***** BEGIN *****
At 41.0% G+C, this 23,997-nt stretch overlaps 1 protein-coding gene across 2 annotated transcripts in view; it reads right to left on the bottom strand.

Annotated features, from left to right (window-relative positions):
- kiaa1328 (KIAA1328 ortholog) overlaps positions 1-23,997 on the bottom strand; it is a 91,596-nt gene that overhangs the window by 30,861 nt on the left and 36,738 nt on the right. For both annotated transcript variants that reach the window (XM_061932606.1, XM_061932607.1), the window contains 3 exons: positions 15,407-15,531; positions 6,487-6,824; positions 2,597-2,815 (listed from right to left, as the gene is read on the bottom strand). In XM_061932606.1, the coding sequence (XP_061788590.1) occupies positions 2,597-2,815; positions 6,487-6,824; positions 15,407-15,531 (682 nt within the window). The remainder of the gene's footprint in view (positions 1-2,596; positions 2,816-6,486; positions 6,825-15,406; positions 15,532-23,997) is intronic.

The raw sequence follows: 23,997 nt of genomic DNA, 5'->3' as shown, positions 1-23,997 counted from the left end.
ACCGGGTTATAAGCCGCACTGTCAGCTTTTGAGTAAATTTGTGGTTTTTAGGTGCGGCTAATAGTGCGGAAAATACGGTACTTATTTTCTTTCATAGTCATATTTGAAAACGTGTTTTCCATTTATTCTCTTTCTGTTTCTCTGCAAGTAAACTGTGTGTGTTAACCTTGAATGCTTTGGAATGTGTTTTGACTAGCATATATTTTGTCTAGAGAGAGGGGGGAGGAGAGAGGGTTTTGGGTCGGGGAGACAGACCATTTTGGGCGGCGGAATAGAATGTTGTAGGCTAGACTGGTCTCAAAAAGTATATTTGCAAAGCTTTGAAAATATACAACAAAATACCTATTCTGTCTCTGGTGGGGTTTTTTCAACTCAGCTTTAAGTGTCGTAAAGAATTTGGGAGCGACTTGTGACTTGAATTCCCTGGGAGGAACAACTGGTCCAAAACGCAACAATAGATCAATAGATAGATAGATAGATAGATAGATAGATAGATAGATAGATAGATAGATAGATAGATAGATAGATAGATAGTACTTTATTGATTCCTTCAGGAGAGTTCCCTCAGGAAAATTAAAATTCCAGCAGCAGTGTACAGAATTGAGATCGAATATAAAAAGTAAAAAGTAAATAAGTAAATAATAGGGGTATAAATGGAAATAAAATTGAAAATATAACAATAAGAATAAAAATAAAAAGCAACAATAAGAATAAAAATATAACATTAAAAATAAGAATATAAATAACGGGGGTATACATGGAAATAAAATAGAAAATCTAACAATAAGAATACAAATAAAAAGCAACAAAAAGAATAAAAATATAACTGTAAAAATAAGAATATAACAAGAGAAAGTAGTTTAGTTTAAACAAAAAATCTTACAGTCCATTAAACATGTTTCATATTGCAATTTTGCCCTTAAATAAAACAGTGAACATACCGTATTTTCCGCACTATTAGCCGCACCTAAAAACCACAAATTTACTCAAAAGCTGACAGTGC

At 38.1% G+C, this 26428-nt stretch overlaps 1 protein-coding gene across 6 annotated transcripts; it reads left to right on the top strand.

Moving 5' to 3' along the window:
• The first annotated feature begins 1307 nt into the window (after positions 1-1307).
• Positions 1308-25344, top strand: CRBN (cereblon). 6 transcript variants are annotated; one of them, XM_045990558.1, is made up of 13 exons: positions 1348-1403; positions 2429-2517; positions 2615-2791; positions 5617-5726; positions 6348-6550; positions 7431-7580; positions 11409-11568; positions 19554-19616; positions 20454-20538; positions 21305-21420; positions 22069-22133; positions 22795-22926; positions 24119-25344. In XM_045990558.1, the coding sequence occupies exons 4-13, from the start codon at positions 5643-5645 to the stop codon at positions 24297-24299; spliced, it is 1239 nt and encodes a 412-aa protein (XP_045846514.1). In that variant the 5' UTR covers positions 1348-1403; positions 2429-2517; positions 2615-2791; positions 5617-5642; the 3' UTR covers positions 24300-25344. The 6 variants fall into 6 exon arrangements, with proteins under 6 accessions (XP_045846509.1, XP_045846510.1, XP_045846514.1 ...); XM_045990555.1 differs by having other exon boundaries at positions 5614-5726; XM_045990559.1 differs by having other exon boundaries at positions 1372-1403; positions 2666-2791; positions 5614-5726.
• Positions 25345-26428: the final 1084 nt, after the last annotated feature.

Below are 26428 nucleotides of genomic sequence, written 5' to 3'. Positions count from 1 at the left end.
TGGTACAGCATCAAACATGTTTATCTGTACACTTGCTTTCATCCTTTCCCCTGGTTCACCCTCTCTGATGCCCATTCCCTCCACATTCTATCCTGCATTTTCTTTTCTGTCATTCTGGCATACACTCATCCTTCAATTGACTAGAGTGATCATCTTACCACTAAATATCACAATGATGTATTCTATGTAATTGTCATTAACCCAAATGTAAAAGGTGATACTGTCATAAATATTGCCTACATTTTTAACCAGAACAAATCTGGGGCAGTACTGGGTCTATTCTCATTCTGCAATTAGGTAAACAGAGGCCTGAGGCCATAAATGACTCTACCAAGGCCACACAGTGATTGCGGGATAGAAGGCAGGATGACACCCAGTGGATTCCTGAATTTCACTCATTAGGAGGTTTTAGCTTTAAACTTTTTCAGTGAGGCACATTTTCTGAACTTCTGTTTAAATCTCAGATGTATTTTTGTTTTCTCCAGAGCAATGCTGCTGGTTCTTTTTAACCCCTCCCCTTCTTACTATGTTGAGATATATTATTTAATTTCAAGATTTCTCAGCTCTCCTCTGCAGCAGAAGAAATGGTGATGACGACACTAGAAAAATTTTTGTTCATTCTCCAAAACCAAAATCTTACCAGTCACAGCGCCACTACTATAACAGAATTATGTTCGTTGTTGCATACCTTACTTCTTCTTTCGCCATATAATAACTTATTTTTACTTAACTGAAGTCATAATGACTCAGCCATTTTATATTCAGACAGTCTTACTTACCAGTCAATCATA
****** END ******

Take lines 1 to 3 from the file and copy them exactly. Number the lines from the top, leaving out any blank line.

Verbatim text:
At 41.0% G+C, this 23,997-nt stretch overlaps 1 protein-coding gene across 2 annotated transcripts in view; it reads right to left on the bottom strand.

Annotated features, from left to right (window-relative positions):
- kiaa1328 (KIAA1328 ortholog) overlaps positions 1-23,997 on the bottom strand; it is a 91,596-nt gene that overhangs the window by 30,861 nt on the left and 36,738 nt on the right. For both annotated transcript variants that reach the window (XM_061932606.1, XM_061932607.1), the window contains 3 exons: positions 15,407-15,531; positions 6,487-6,824; positions 2,597-2,815 (listed from right to left, as the gene is read on the bottom strand). In XM_061932606.1, the coding sequence (XP_061788590.1) occupies positions 2,597-2,815; positions 6,487-6,824; positions 15,407-15,531 (682 nt within the window). The remainder of the gene's footprint in view (positions 1-2,596; positions 2,816-6,486; positions 6,825-15,406; positions 15,532-23,997) is intronic.